Ahead of the anniversary of President Biden’s first year in office on Thursday, press secretary Jen Psaki said a lot of progress has been made on the crises facing the country, but “the work is not done. The job is not done.”
- And heading into the president's press conference tomorrow on the eve of his one-year anniversary, he has long said that he would talk straight from the shoulder-- I think is his words-- to give an honest assessment of things. What is your honest assessment of the last year of the Biden administration, and how can the voting rights failure not be seen as some type of a metaphor for these challenges?
JEN PSAKI: Well, I would say in terms of voting rights, his view is that it's never a good idea not to shoot for the moon with what your proposals are and what you're fighting for. And the alternative is to fight for nothing, and to fight for nothing hard. And that sometimes, oftentimes-- as you know, you've covered a couple of administrations-- you don't get everything done in the first year.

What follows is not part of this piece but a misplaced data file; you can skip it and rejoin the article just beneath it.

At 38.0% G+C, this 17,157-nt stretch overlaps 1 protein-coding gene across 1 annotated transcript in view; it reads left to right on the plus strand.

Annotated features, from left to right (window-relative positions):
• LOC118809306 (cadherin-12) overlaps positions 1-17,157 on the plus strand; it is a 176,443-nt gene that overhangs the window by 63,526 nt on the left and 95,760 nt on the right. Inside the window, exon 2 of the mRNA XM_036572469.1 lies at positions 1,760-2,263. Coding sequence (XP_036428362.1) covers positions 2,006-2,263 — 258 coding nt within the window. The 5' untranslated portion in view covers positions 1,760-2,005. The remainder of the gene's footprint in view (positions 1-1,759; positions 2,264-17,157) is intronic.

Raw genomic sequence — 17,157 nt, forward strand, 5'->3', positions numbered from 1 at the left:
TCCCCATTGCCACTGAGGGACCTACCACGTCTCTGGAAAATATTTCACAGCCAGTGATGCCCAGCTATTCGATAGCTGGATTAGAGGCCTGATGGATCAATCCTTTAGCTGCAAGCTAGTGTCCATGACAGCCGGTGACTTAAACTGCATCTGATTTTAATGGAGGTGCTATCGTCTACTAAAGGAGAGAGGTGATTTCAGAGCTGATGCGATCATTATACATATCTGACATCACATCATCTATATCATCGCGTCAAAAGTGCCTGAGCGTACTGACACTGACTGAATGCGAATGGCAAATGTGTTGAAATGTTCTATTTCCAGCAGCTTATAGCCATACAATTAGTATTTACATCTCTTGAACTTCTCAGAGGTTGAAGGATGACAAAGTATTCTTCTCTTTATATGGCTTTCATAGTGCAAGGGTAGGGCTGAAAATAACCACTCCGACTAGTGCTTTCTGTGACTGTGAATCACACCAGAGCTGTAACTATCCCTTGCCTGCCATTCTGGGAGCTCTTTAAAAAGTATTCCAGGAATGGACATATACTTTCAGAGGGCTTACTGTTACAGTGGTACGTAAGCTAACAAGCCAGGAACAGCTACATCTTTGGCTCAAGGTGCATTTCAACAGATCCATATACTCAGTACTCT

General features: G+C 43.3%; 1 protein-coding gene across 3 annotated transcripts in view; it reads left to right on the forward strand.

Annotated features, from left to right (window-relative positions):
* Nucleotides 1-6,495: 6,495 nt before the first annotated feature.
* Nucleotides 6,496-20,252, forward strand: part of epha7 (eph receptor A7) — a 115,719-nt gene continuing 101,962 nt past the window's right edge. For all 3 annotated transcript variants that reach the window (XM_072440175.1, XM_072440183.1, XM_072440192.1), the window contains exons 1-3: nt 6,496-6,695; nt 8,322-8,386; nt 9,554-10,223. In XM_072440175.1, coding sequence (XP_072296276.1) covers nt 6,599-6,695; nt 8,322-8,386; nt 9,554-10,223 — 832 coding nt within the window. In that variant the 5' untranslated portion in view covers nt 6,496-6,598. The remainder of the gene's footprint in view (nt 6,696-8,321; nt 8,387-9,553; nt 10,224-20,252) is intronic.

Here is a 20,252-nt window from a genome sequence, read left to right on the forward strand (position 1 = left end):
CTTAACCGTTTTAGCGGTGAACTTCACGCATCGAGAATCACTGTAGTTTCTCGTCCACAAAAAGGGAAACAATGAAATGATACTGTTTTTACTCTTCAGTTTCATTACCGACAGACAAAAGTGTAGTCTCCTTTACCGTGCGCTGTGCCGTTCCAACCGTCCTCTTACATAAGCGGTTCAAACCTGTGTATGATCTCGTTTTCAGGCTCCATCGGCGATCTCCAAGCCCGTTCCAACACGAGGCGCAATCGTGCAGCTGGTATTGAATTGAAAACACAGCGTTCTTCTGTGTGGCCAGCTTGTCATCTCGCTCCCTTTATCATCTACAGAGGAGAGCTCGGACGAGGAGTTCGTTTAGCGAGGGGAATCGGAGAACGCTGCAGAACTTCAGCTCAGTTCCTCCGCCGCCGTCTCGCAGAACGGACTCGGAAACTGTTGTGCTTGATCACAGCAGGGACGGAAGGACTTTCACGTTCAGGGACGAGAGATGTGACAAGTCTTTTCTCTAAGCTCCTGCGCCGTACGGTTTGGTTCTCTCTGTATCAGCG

But what we feel good about-- and this is why I brought some of these charts, to show the contrast-- is that coming into an incredibly difficult circumstance-- fighting a pandemic, a massive economic downturn as a result, an administration that was prior to us that did not effectively deal with a lot of these crises-- that there's been a lot of progress made. We need to build on that. The work is not done. The job is not done, and we are certainly not conveying it is. So our objective, and I think what you'll hear the president talk about tomorrow, is how to build on the foundation we laid in the first year.